those laws which came within the scope of his ministry.
Legislation in the Reich, in accordance with the Enabling
Act was in the hands of the Fuehrer and Reich Chancellor and
the Reich Government as a body. Consequently, my name
appears in the Reich Law Gazette at the end of only one law,
and that is the Law Regarding the Re-introduction of
Compulsory Military Service. However, I am proud to find my
name at the end of that law.

                                                  [Page 104]

Q. You have stated earlier that during 1933 and 1934 you
were Bavarian Minister of Justice.

A. Yes.

Q. In that capacity, did you have an opportunity of taking a
stand on the question of concentration camps and what were
the circumstances?

A. I learned that the Dachau concentration camp was being
established in connection with a report which came to me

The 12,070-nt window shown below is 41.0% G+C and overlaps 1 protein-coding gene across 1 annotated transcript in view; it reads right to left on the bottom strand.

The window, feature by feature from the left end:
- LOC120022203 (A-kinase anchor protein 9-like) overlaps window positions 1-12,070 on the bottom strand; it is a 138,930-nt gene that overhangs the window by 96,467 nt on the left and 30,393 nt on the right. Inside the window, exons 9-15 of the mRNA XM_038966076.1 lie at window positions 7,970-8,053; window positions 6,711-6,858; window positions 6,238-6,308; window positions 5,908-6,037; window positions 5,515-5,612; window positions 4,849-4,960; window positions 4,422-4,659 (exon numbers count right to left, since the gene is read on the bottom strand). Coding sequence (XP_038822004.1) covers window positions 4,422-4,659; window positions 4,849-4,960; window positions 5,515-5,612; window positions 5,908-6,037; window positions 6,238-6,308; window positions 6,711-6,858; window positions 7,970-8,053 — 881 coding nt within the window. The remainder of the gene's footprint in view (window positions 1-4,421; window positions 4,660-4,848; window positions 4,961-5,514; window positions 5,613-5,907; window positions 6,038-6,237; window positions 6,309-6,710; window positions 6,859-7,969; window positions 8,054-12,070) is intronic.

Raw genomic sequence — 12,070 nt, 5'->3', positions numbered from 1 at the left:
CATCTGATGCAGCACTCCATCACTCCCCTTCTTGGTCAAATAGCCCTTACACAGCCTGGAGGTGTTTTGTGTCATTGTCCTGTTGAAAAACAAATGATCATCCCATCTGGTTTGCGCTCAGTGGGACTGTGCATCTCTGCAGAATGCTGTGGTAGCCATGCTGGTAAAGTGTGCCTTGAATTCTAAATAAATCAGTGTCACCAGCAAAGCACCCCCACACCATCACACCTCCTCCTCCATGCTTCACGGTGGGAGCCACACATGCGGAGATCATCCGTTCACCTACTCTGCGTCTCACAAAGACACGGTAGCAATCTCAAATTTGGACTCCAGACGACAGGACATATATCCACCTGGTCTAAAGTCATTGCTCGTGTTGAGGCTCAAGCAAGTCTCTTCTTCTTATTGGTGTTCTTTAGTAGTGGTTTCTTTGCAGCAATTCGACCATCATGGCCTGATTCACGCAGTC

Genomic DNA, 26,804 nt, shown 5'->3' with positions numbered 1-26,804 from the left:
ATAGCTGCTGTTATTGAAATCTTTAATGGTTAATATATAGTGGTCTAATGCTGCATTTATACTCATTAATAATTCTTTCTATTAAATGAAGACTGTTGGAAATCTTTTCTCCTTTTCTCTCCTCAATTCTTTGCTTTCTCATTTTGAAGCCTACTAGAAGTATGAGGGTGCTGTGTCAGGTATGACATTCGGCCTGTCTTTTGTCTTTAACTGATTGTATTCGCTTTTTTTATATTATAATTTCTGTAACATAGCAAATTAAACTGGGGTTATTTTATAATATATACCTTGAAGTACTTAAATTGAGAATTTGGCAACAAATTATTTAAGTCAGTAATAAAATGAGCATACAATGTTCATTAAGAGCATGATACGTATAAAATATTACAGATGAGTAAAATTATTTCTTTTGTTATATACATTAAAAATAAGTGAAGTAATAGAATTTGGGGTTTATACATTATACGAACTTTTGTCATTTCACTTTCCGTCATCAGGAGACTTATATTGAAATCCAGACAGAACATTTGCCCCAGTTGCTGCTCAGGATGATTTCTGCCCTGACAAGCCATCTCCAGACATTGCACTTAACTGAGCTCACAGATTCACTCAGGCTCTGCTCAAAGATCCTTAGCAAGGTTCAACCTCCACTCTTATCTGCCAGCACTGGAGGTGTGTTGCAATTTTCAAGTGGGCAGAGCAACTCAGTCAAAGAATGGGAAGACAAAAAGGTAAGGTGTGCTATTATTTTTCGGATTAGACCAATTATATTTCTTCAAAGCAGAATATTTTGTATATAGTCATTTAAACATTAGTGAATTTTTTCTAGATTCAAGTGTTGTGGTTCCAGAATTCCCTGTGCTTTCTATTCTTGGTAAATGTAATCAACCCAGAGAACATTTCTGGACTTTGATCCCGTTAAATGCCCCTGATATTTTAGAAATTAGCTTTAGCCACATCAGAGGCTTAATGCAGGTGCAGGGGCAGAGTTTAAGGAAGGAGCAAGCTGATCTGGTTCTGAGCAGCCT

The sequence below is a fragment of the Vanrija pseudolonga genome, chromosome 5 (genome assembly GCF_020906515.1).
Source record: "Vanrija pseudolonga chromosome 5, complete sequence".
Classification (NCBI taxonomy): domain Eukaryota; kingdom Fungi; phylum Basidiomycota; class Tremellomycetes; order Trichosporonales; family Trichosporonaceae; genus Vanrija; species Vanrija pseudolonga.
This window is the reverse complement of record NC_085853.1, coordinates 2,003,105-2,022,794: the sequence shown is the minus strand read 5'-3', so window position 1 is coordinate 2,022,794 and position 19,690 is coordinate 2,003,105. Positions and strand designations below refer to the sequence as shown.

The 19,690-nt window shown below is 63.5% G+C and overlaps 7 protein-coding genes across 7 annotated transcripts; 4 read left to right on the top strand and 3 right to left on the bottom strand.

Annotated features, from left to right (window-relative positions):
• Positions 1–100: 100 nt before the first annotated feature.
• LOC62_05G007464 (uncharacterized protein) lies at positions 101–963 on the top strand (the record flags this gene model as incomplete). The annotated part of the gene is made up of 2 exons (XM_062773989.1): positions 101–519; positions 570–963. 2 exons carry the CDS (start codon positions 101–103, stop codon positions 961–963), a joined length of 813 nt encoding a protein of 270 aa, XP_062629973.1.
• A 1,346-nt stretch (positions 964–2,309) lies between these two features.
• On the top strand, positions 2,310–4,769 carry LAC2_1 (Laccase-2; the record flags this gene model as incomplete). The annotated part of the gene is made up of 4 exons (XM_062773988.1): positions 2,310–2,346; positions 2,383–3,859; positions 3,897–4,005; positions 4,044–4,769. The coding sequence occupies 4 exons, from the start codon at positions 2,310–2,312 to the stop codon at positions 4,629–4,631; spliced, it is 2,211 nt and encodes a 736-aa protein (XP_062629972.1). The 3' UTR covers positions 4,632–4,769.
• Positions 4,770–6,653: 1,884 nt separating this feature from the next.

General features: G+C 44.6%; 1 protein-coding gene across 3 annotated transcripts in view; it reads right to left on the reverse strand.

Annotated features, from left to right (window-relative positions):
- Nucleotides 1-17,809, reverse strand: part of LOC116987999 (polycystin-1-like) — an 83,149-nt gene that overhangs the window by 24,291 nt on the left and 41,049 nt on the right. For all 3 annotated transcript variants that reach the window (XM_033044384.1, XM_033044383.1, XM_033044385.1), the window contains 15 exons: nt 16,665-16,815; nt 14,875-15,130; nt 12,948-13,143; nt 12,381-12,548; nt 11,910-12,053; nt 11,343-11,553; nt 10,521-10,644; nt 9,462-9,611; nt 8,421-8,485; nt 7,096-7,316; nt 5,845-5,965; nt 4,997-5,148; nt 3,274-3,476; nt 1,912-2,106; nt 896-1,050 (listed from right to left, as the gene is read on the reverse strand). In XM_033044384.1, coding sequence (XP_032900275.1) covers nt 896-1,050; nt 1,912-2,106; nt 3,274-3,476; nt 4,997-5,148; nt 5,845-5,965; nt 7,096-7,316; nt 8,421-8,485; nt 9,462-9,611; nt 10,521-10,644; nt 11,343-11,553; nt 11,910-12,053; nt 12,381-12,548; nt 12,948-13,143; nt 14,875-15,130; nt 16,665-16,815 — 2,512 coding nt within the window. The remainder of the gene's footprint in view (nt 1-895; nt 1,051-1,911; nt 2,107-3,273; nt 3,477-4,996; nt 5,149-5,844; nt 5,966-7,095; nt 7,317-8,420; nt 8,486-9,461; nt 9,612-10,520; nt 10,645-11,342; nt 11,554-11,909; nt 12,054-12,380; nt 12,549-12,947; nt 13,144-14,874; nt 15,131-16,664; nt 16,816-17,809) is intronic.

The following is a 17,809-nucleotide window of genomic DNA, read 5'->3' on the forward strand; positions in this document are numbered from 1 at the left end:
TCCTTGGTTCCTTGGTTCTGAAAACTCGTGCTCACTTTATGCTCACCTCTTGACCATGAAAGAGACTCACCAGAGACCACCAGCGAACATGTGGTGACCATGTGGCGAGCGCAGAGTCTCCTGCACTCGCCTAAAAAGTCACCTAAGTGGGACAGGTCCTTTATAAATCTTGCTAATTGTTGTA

from the Senior Public Prosecutor's office in Munich on the
occasion of the killing of the Munich attorney, Dr. Strauss.
This Public Prosecutor's Office complained to me, after I
had given them orders to investigate the killing, that the
S.S. had refused them admission to the Dachau concentration
camp. Thereupon I got Reich Governor, General von Epp, to
call a meeting, where I produced the files regarding this
killing and pointed out the illegality of such an action on
the part of the S.S. and stated that so far representatives
from the German Public Prosecutor's Office had always been
allowed to investigate any death which evoked the suspicion
that a crime had been committed, and that I had not become